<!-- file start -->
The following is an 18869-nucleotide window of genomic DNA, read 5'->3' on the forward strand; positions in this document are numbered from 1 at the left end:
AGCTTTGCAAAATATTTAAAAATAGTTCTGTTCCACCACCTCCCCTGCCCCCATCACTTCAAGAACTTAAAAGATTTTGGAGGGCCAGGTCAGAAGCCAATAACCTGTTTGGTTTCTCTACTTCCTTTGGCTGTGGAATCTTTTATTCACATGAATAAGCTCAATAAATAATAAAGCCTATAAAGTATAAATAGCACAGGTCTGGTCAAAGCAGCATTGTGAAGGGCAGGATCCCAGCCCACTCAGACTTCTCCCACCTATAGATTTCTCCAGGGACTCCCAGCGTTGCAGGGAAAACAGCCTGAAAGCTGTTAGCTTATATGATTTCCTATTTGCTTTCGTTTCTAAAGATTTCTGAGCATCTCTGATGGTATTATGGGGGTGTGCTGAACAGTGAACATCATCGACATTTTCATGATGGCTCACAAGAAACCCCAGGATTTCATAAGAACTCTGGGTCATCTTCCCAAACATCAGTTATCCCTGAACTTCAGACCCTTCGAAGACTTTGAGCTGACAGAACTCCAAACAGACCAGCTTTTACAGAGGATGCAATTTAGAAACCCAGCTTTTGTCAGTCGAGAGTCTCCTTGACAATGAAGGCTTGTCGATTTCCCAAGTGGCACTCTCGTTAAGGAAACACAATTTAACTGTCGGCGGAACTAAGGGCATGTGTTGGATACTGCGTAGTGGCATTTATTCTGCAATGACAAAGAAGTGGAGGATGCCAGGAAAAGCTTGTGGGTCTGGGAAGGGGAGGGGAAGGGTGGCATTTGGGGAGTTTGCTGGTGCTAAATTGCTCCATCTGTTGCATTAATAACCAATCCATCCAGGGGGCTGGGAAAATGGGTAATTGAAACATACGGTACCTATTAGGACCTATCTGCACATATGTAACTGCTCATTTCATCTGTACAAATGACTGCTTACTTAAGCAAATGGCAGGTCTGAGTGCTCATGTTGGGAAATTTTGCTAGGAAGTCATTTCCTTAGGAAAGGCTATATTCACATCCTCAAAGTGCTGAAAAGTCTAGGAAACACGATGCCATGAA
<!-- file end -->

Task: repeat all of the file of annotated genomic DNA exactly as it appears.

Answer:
The following is an 18869-nucleotide window of genomic DNA, read 5'->3' on the forward strand; positions in this document are numbered from 1 at the left end:
AGCTTTGCAAAATATTTAAAAATAGTTCTGTTCCACCACCTCCCCTGCCCCCATCACTTCAAGAACTTAAAAGATTTTGGAGGGCCAGGTCAGAAGCCAATAACCTGTTTGGTTTCTCTACTTCCTTTGGCTGTGGAATCTTTTATTCACATGAATAAGCTCAATAAATAATAAAGCCTATAAAGTATAAATAGCACAGGTCTGGTCAAAGCAGCATTGTGAAGGGCAGGATCCCAGCCCACTCAGACTTCTCCCACCTATAGATTTCTCCAGGGACTCCCAGCGTTGCAGGGAAAACAGCCTGAAAGCTGTTAGCTTATATGATTTCCTATTTGCTTTCGTTTCTAAAGATTTCTGAGCATCTCTGATGGTATTATGGGGGTGTGCTGAACAGTGAACATCATCGACATTTTCATGATGGCTCACAAGAAACCCCAGGATTTCATAAGAACTCTGGGTCATCTTCCCAAACATCAGTTATCCCTGAACTTCAGACCCTTCGAAGACTTTGAGCTGACAGAACTCCAAACAGACCAGCTTTTACAGAGGATGCAATTTAGAAACCCAGCTTTTGTCAGTCGAGAGTCTCCTTGACAATGAAGGCTTGTCGATTTCCCAAGTGGCACTCTCGTTAAGGAAACACAATTTAACTGTCGGCGGAACTAAGGGCATGTGTTGGATACTGCGTAGTGGCATTTATTCTGCAATGACAAAGAAGTGGAGGATGCCAGGAAAAGCTTGTGGGTCTGGGAAGGGGAGGGGAAGGGTGGCATTTGGGGAGTTTGCTGGTGCTAAATTGCTCCATCTGTTGCATTAATAACCAATCCATCCAGGGGGCTGGGAAAATGGGTAATTGAAACATACGGTACCTATTAGGACCTATCTGCACATATGTAACTGCTCATTTCATCTGTACAAATGACTGCTTACTTAAGCAAATGGCAGGTCTGAGTGCTCATGTTGGGAAATTTTGCTAGGAAGTCATTTCCTTAGGAAAGGCTATATTCACATCCTCAAAGTGCTGAAAAGTCTAGGAAACACGATGCCATGAA